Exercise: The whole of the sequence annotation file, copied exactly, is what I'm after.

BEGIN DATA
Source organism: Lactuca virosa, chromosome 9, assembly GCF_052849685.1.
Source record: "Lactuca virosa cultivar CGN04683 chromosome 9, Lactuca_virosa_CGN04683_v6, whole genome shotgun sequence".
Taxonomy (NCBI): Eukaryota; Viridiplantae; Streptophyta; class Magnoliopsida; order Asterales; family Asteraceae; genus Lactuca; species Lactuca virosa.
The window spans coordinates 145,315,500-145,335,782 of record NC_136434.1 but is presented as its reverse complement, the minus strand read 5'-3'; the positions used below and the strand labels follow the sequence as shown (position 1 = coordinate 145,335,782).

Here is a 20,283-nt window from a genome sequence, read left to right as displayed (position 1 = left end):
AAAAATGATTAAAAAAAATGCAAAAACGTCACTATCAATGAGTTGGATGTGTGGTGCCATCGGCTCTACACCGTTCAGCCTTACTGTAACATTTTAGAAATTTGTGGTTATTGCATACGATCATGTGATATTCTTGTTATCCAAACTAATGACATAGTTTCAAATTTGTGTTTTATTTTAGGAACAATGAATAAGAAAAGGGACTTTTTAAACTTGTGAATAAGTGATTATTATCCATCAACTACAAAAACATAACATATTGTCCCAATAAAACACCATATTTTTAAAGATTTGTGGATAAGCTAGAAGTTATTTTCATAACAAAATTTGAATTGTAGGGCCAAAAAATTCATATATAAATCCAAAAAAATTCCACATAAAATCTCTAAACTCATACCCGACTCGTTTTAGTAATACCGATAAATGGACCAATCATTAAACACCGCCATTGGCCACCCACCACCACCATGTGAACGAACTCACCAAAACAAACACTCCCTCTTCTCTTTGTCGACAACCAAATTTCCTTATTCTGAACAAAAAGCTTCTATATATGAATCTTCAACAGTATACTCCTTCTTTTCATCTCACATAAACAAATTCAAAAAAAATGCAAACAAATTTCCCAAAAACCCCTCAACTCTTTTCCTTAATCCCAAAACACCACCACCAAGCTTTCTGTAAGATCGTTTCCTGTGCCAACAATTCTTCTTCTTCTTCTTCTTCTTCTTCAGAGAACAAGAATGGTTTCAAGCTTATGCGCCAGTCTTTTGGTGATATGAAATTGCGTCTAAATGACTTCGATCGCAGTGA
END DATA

Source organism: Lactuca virosa, chromosome 9, assembly GCF_052849685.1.
Source record: "Lactuca virosa cultivar CGN04683 chromosome 9, Lactuca_virosa_CGN04683_v6, whole genome shotgun sequence".
Taxonomy (NCBI): Eukaryota; Viridiplantae; Streptophyta; class Magnoliopsida; order Asterales; family Asteraceae; genus Lactuca; species Lactuca virosa.
The window spans coordinates 145,315,500-145,335,782 of record NC_136434.1 but is presented as its reverse complement, the minus strand read 5'-3'; the positions used below and the strand labels follow the sequence as shown (position 1 = coordinate 145,335,782).

Here is a 20,283-nt window from a genome sequence, read left to right as displayed (position 1 = left end):
AAAAATGATTAAAAAAAATGCAAAAACGTCACTATCAATGAGTTGGATGTGTGGTGCCATCGGCTCTACACCGTTCAGCCTTACTGTAACATTTTAGAAATTTGTGGTTATTGCATACGATCATGTGATATTCTTGTTATCCAAACTAATGACATAGTTTCAAATTTGTGTTTTATTTTAGGAACAATGAATAAGAAAAGGGACTTTTTAAACTTGTGAATAAGTGATTATTATCCATCAACTACAAAAACATAACATATTGTCCCAATAAAACACCATATTTTTAAAGATTTGTGGATAAGCTAGAAGTTATTTTCATAACAAAATTTGAATTGTAGGGCCAAAAAATTCATATATAAATCCAAAAAAATTCCACATAAAATCTCTAAACTCATACCCGACTCGTTTTAGTAATACCGATAAATGGACCAATCATTAAACACCGCCATTGGCCACCCACCACCACCATGTGAACGAACTCACCAAAACAAACACTCCCTCTTCTCTTTGTCGACAACCAAATTTCCTTATTCTGAACAAAAAGCTTCTATATATGAATCTTCAACAGTATACTCCTTCTTTTCATCTCACATAAACAAATTCAAAAAAAATGCAAACAAATTTCCCAAAAACCCCTCAACTCTTTTCCTTAATCCCAAAACACCACCACCAAGCTTTCTGTAAGATCGTTTCCTGTGCCAACAATTCTTCTTCTTCTTCTTCTTCTTCTTCAGAGAACAAGAATGGTTTCAAGCTTATGCGCCAGTCTTTTGGTGATATGAAATTGCGTCTAAATGACTTCGATCGCAGTGA